Hello, Apexians, and welcome to another wonderful week filled with the best money links two fellas can find. Jim and I are always scouring the web for the best stories in personal finances so that we can share them with you, our loyal readers. Let’s start today with a recent installment from one of my favorite newsletters, Douglas Tsoi’s “Money and Meaning”:
An outer solution never solves an inner problem. [Money and Meaning] — “Blaise Pascal believed that ‘all of humanity’s problems stem from man’s inability to sit quietly in a room alone’…We hate, more than anything, being bored. A University of Virginia study showed that almost 50% of college students would rather shock themselves with electricity than be silent and without distraction for 15 minutes. Crazy, right, but what do you do when you’re bored?”
A four-day workweek reduces stress without reducing productivity. [Scientific American] — “Working four days instead of five—with the same pay—leads to improved well-being among employees without damaging the company’s productivity. That’s the recently reported result of a four-day workweek test that ran for six months, from June to December 2022, and involved a total of 61 U.K. companies with a combined workforce of about 2,900 employees.”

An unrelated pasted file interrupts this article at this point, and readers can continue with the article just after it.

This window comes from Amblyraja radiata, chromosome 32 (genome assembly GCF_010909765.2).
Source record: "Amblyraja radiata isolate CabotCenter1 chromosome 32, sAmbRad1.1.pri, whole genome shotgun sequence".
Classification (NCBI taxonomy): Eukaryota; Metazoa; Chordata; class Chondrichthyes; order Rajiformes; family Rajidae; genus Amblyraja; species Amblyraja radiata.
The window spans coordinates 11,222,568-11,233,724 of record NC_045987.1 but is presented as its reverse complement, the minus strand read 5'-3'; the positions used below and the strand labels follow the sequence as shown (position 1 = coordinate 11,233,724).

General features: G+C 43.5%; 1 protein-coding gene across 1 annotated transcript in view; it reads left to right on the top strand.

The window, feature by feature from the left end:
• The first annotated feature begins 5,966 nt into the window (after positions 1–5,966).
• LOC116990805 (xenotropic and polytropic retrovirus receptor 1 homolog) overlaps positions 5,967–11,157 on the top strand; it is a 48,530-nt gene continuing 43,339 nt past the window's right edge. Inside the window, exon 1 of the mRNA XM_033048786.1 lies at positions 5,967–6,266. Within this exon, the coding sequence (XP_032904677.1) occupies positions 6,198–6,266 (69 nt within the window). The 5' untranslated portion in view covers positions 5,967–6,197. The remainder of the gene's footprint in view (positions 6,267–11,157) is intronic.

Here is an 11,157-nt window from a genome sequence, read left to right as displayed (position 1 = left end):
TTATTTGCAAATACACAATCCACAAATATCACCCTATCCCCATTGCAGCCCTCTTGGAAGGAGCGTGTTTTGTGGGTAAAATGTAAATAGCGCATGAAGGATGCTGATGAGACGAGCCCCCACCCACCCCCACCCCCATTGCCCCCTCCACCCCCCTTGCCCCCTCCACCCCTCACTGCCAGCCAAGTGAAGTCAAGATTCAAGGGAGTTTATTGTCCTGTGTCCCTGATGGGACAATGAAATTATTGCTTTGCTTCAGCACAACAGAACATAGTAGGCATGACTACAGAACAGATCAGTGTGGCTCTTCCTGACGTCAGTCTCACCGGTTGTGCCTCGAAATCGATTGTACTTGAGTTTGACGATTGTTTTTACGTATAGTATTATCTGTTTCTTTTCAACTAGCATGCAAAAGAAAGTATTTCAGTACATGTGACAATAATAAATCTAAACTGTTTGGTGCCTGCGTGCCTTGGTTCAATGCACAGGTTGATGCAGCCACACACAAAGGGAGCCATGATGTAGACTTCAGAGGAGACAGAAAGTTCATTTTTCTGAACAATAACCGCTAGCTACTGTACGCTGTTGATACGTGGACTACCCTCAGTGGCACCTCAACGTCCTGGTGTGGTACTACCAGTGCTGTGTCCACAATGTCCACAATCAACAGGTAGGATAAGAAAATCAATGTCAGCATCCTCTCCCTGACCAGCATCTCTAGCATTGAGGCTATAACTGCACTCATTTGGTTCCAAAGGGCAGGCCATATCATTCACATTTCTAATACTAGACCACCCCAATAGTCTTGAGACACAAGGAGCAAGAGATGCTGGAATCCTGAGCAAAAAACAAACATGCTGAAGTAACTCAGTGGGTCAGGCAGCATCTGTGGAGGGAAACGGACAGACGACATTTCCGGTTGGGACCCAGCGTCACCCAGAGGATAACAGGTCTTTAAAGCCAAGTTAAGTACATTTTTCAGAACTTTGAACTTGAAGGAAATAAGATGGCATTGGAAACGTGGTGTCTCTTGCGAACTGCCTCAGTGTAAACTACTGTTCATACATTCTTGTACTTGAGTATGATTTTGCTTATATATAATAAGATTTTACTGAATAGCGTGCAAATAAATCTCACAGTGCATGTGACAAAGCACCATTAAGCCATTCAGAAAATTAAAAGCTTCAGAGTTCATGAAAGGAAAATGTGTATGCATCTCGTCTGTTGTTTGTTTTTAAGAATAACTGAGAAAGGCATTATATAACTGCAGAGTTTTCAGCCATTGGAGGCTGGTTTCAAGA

A 15-minute “awe walk” can help kill stress and build happiness. [Inc. magazine] — “Awe is the feeling of smallness and wonder you experience when you stand before something vastly bigger than you. It’s what astronauts feel when they look down at Earth from space or the rest of us feel looking up at the countless stars in the night sky. A significant body of psychology research shows awe helps us feel less anxious, more connected, and generally happier.”
The age of average. [Alex Murrell] — “The interiors of our homes, coffee shops and restaurants all look the same. The buildings where we live and work all look the same. The cars we drive, their colours and their logos all look the same. The way we look and the way we dress all looks the same. Our movies, books and video games all look the same. And the brands we buy, their adverts, identities and taglines all look the same. But it doesn’t end there. In the age of average, homogeneity can be found in an almost indefinite number of domains.” Yes! This!
I’ve been complaining about the homogeneity of American culture for years. It’s boring. It’s why I’m drawn to cars and furniture and people with character. (I love my Mazda Miata in part because it looks like nothing else on the road. Same with my previous car, a Mini Cooper.) I think the rise of the internet is the primary driving force in the sameness of everything.
Okay, that’s it for today. I’ll be back tomorrow with more. See you then.